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MAKE pal and contributor Jérôme Demers sent us a link to this self-balancing one wheel electric scooter by Ryno Motors. I would much rather be seen riding around on one of these than a Segway. [Thanks, Jérôme!]

Ryno Motors

Gareth Branwyn

Gareth Branwyn

Gareth Branwyn is a freelancer writer and the former Editorial Director of Maker Media. He is the author or editor of over a dozen books on technology, DIY, and geek culture. He is currently a contributor for Boing Boing and WINK Books. And he has a new best-of writing collection and “lazy man’s memoir,” called Borg Like Me.


  • gekizai

    I wouldn’t want to ride this over Segway speeds. Potholes and speedbumps, ya know.

    At highway speeds, I’d rather have more wheels for stability.

    This would make a really interesting wheelchair though.

    • gekizai

      about Charles F. Taylor. I like the direction he was going a bit better. I understand trying to reduce the contact patch with the road to increase gas mileage but Mr. Taylor’s unicycle/sledge creation appears to allow a good bit more leeway when it comes to unsafe road conditions (unexpected concavities/convexities.) At highway speeds, I’d trust his contraption more than what I’ve dubbed the Nutcracker here to save my skin.

  • Chris W

    This is cool, but I wonder how it performs in panic stops. My guess is it gives you a close-up view of the pavement. Overall, I don’t see how this is better than an electric assist bicycle.

    • vrandy.myopenid.com

      I dunno, Segways can stop pretty suddenly.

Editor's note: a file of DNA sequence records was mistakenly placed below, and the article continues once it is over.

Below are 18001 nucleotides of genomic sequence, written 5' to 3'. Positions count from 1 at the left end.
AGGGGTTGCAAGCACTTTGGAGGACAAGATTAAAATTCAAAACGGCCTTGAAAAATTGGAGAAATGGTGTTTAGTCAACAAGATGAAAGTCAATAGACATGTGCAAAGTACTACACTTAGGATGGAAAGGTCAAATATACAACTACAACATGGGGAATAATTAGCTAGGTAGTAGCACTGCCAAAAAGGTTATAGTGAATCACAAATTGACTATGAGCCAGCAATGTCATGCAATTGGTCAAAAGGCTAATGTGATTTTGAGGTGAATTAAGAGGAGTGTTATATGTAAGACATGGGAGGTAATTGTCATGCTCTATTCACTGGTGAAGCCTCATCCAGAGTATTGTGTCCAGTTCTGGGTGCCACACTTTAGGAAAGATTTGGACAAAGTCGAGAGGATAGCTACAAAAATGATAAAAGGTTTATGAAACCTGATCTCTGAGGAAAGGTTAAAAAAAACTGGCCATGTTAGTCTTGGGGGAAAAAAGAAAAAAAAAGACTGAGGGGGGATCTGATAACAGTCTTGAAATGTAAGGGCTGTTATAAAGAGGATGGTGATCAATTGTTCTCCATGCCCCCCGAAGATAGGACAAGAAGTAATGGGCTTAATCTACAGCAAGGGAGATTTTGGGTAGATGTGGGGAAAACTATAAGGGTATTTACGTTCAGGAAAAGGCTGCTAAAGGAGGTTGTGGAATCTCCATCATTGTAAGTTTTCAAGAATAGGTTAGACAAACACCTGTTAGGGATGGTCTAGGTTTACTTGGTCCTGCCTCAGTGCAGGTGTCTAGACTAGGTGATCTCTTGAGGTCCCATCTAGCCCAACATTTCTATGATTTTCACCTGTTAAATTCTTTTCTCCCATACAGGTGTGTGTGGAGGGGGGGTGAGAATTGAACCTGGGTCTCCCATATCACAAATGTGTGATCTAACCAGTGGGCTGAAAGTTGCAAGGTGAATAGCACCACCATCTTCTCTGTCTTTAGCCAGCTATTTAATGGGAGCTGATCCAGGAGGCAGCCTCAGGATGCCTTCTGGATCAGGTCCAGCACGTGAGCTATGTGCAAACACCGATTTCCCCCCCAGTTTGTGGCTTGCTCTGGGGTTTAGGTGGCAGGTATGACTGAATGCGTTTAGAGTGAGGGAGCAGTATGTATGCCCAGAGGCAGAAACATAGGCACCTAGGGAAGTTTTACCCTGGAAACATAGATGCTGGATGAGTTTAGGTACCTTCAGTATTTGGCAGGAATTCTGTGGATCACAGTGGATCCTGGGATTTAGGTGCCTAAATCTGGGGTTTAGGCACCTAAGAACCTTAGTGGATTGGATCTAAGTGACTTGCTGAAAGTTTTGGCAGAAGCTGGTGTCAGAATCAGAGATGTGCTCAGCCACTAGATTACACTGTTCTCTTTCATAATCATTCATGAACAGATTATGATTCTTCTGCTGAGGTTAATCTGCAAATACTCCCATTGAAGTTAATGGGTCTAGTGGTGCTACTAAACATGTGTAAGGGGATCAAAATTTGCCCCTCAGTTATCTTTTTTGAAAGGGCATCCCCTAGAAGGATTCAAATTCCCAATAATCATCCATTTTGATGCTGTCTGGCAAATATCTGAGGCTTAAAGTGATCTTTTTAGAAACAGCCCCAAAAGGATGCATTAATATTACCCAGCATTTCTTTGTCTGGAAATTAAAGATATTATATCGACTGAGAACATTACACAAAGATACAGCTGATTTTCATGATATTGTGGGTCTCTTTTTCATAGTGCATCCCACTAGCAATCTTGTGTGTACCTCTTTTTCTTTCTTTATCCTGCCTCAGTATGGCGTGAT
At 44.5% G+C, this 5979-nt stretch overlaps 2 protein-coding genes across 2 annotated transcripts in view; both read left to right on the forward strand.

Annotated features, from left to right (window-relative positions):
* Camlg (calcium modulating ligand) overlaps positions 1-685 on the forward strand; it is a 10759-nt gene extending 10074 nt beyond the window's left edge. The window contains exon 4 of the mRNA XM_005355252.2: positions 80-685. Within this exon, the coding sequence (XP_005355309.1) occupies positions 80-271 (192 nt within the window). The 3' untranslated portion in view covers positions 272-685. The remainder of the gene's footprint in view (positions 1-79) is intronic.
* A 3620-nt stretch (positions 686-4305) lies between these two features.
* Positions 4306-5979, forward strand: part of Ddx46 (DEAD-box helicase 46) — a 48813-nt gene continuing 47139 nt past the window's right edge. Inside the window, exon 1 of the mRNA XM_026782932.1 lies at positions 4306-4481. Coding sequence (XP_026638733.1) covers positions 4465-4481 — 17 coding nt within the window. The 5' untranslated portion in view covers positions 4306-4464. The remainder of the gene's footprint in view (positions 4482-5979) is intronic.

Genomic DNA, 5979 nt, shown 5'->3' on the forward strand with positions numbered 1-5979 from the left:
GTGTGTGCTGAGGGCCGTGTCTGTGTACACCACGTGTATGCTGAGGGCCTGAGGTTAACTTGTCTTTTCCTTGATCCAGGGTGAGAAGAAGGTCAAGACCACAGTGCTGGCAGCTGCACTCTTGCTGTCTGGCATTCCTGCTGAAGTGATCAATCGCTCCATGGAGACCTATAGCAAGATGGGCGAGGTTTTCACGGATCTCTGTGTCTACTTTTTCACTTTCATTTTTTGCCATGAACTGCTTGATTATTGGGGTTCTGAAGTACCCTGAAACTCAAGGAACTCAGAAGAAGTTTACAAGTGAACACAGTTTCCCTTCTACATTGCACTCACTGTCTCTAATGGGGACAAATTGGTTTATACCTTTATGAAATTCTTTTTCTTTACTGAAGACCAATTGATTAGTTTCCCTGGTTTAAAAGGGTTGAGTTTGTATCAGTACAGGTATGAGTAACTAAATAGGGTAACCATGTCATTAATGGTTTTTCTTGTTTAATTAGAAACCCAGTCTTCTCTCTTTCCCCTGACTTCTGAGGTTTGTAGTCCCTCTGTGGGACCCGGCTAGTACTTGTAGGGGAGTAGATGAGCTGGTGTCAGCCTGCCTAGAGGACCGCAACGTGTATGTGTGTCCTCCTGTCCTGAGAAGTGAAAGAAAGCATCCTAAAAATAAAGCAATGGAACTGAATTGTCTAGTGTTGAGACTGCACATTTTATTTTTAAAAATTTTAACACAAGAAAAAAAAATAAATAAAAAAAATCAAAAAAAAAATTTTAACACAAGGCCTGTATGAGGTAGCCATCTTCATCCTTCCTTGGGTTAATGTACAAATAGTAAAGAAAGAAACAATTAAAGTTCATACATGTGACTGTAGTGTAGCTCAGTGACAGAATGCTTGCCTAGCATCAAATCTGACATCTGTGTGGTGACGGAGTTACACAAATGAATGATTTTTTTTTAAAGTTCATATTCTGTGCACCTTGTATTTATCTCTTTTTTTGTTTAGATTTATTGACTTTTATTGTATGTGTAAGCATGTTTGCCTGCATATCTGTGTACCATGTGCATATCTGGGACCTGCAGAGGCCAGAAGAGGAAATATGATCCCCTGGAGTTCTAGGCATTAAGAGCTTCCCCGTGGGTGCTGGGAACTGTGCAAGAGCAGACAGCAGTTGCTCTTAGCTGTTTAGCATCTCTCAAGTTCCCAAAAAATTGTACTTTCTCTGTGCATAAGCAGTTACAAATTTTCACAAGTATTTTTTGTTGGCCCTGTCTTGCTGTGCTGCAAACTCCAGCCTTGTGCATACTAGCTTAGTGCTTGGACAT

(Remember: You control an autobalance scooter by leaning. So a panic stop involves leaning so far back that you’d fall on your ass on a normal scooter. If the computer does its job, your backwards lean should be exactly canceled out by your sudden change in momentum and you’ll wind up stationary and upright.)

      Of course, the great advantage of a Segway over virtually all other scooters is its low-speed maneuverability. That’s what makes it useful, not just that you can buzz along at 13mph, but that you can also mix in with a crowd of pedestrians without causing issues. (Or you could, if pedestrians didn’t stop to gawk.)

      I assume this thing doesn’t have that advantage, but it still looks super fun. If I was looking for a FUN ride, I’d choose this over an electric assist bike any day!

  • DarkStarPDX
  • John

    Lovely bit of engineering. Could someone once and for all explain what patent status of Segway is?
    One argument is that prior art existed in a Japanese robot so self-balancing not patentable by Dean Kamen or anyone else.
    On the other hand all two wheeled and one wheeled variants of the theme are very clearly included in claims and drawings of 1999 Segway patent.

    While a number of University courses and individuals, myself included, make self-balancing machines as hobbyists we do not attempt to sell anything, personal amusement only. I have refused requests from people to build machines for them.

    What is status of for example the following which are all now being offered for sale fully assembled – with respect to patent infringement?
    The Ewee from Germany
    The Focus Designs unicycle
    The Ryno machine above

    It would be good to know.
    Alternatively what would status be if they were sold as self-assembly kits?

    Best wishes

    John